The purpose of this review was to determine whether there is evidence that ovulation can occur in women using hormonal contraceptives and whether these drugs might inhibit implantation. We performed a systematic review of the published English-language literature from 1990 to the present which included studies on the hormonal milieu following egg release in women using any hormonal contraceptive method. High circulating estrogens and progestins in the follicular phase appear to induce dysfunctional ovulation, where follicular rupture occurs but is followed by low or absent corpus luteum production of progesterone. Hoogland scoring of ovulatory activity may inadvertently obscure the reality of ovum release by limiting the term “ovulation” to those instances where follicular rupture is followed by production of a threshold level of luteal progesterone, sufficient to sustain fertilization, implantation, and the end point of a positive β-human chorionic gonadotropin. However, follicular ruptures and egg release with subsequent low progesterone output have been documented in women using hormonal contraception. In the absence of specific ovulation and fertilization markers, follicular rupture should be considered the best marker for egg release and potential fertilization. Women using hormonal contraceptives may produce more eggs than previously described by established criteria; moreover, suboptimal luteal progesterone production may be more likely than previously acknowledged, which may contribute to embryo loss. This information should be included in informed consent for women who are considering the use of hormonal contraception.
For this study, the authors looked at English-language research articles that focused on how hormonal birth control, such as the birth control pill, may affect very early human embryos. The authors found that abnormal ovulation, or release of an egg followed by abnormal hormone levels, may often occur in women using hormonal birth control. This may increase the number of very early human embryos who are lost before a pregnancy test becomes positive. For women who are thinking about using hormonal birth control, this is important information to consider.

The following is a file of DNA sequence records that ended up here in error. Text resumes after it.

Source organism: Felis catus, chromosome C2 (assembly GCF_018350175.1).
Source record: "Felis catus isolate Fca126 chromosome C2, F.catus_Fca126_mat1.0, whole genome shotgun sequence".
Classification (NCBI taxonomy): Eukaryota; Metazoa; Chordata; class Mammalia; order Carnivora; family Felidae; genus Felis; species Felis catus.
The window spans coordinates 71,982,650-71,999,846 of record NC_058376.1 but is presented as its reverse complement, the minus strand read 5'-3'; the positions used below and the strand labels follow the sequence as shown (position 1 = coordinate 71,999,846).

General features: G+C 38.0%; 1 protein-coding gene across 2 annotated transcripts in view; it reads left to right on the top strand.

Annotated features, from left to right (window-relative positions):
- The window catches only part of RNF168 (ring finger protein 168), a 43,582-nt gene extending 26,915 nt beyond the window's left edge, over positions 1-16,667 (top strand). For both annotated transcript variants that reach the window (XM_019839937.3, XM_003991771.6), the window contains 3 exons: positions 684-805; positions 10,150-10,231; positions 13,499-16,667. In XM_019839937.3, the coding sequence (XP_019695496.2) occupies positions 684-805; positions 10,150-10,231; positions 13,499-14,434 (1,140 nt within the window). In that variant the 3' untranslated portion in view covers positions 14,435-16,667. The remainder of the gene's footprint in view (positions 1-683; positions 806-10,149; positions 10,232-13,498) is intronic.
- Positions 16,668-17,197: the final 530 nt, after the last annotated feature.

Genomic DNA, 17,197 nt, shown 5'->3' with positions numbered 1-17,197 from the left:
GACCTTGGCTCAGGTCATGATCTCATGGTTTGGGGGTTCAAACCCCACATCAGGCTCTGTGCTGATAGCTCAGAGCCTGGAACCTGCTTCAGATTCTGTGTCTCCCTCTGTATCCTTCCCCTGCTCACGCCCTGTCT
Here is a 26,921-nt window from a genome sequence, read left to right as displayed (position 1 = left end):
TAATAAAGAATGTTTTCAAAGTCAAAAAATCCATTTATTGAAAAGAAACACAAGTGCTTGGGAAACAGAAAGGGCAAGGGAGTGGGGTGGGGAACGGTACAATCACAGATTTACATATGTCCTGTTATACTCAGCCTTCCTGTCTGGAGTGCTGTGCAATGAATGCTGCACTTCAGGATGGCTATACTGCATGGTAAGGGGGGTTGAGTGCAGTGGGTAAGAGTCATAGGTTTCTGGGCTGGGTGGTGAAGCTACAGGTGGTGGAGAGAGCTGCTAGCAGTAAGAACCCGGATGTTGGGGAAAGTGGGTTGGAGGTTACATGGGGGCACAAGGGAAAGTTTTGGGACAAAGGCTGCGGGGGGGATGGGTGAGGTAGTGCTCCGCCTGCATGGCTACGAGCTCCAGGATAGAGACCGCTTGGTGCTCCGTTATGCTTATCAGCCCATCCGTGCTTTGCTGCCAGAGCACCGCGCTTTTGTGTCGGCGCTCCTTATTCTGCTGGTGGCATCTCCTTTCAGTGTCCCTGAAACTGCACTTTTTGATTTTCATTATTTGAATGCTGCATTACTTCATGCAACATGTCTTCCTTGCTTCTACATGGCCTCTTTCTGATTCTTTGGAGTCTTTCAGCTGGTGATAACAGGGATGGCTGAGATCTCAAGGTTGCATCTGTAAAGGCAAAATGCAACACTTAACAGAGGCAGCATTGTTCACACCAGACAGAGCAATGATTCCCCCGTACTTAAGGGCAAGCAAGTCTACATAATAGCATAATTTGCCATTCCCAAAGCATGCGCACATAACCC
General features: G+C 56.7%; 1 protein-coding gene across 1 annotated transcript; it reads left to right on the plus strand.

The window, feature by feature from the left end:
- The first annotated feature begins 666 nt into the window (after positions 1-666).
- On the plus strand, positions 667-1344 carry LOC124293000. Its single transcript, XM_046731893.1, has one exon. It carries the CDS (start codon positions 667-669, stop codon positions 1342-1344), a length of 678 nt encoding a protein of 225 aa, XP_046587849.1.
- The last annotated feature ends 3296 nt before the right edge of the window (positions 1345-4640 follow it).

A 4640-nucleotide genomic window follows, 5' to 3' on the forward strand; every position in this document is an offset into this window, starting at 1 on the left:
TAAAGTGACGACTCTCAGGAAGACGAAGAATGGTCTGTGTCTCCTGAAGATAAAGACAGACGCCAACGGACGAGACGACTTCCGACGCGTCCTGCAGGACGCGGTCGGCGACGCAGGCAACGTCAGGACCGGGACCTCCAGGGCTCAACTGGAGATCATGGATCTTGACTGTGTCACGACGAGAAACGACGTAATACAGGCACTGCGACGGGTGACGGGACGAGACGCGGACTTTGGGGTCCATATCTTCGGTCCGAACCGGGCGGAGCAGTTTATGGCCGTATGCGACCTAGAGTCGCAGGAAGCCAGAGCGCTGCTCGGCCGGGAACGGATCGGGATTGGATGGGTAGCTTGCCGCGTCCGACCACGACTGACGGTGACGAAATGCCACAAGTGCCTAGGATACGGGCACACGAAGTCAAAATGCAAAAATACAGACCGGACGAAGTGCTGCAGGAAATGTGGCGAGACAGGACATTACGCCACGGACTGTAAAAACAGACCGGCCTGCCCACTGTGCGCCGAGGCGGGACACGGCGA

My country - Poland is currently probably the largest country in Europe where the liberal cultural revolution has failed. Proponents of tradition can openly express their opinions, criticize, gender culture, openly call abortion a prenatal murder, what it really is. There is still the freedom unrestrained by the ideology of political correctness. The classic understanding of freedom and western civilization is defended.
Is human life in my country properly protected from the moment of conception ? Compared to countries that consider themselves better developed in terms of civil rights - yes. There are hundreds of thousands of unborn babies being killed in the world, in Poland we lose more than a thousand babies a year, most of whom are suspected or diagnosed with congenital malformation or developmental problems before birth. You can say – law number . But in fact very many. A thousand mothers each year participate in the murder of their own child. For some of them this means future complications in subsequent pregnancies, emotional disorders. A thousand doctors, as many midwives or nurses have broken conscience. The number of abortions increases every year. It is due to the growing number of in vitro procedures resulting in more children with developmental disabilities. The number of prenatal examinations aimed at detecting incurable genetic diseases has increased. Pregnant women are urged to undergo these tests. Those who, despite diagnosing a developmental defect, decide to give birth to a baby are ill-treated by doctors.